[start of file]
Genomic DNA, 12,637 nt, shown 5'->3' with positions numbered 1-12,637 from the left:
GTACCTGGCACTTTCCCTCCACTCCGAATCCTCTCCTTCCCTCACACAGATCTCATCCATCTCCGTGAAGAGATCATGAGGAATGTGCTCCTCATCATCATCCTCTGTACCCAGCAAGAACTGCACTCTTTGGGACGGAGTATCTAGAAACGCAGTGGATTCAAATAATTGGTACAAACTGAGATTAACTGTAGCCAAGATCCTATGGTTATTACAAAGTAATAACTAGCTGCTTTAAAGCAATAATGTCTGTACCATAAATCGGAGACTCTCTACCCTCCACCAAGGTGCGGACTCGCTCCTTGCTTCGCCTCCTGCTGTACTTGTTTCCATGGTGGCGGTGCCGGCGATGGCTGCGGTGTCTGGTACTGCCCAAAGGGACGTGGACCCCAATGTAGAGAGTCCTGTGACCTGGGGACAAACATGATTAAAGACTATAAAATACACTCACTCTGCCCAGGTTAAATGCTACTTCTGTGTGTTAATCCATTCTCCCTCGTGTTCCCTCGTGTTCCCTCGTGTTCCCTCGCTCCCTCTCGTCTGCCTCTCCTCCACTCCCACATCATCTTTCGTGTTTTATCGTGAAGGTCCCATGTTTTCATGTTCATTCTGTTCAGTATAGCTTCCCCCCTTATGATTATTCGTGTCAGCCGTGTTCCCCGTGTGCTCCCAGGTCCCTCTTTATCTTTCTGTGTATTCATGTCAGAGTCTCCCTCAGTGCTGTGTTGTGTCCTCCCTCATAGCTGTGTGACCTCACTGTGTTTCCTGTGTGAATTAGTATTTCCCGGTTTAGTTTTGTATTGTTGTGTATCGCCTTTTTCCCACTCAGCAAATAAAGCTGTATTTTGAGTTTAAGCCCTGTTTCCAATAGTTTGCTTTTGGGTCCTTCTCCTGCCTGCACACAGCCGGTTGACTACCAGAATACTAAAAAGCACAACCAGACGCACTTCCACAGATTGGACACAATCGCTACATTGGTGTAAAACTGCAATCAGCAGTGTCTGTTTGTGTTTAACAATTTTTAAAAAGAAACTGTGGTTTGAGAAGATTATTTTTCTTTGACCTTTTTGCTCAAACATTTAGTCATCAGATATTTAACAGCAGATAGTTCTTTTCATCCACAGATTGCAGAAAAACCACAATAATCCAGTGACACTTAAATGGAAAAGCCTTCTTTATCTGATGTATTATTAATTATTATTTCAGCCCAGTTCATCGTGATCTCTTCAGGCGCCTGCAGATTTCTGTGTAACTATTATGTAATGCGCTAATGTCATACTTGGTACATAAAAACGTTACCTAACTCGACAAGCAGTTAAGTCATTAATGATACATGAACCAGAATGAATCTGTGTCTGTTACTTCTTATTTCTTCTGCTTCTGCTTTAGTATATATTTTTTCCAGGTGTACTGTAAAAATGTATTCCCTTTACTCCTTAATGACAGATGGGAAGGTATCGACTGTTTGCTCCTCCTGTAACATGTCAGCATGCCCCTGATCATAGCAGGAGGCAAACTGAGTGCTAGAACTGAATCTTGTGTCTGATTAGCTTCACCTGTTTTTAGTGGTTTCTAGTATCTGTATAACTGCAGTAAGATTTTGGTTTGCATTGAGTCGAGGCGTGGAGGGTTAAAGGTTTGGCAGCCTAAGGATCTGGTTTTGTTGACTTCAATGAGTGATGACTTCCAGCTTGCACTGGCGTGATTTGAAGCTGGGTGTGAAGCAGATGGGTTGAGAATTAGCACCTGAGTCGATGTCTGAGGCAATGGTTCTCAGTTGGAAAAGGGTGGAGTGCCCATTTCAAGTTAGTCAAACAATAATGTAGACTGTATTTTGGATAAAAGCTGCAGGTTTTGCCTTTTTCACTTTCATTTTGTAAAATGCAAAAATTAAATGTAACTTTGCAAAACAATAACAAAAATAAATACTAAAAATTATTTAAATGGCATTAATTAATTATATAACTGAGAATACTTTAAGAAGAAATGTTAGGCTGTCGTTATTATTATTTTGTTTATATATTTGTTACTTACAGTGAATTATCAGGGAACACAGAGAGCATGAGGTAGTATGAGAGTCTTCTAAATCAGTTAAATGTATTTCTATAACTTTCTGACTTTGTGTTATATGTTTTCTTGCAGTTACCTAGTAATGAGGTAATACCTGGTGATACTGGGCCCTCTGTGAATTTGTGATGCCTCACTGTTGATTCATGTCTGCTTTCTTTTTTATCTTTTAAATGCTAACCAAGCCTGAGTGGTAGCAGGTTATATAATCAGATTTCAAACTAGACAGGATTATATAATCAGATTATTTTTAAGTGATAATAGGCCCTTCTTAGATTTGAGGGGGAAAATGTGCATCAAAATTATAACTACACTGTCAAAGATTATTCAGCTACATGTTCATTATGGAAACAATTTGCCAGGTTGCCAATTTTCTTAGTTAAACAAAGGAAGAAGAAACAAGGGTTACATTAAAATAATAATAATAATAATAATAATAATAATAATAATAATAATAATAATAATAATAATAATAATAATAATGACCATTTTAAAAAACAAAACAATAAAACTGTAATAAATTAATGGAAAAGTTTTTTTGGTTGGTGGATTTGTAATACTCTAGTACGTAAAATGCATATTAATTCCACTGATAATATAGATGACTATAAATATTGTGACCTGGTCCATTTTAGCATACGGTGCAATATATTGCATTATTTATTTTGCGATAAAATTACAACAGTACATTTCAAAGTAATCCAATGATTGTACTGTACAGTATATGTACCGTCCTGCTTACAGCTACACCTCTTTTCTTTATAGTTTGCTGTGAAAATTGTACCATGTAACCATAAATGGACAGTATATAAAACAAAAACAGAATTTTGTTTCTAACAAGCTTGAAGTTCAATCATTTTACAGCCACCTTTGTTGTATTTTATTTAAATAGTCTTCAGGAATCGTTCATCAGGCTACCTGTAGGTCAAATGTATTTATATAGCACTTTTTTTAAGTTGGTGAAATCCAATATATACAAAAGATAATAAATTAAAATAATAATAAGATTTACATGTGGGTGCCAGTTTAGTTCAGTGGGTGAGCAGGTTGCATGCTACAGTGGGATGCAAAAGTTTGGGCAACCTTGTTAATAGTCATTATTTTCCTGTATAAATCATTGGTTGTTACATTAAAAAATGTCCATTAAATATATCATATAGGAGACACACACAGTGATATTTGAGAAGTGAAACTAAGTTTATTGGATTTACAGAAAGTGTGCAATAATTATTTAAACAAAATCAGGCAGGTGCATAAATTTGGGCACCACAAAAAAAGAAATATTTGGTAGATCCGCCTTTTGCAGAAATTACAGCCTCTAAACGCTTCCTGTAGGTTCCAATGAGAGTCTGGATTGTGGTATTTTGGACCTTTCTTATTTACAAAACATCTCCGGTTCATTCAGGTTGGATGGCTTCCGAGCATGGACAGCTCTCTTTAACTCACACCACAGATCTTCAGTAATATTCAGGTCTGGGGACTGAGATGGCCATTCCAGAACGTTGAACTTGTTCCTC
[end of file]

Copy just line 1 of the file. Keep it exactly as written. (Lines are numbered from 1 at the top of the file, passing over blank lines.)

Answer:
Genomic DNA, 12,637 nt, shown 5'->3' with positions numbered 1-12,637 from the left: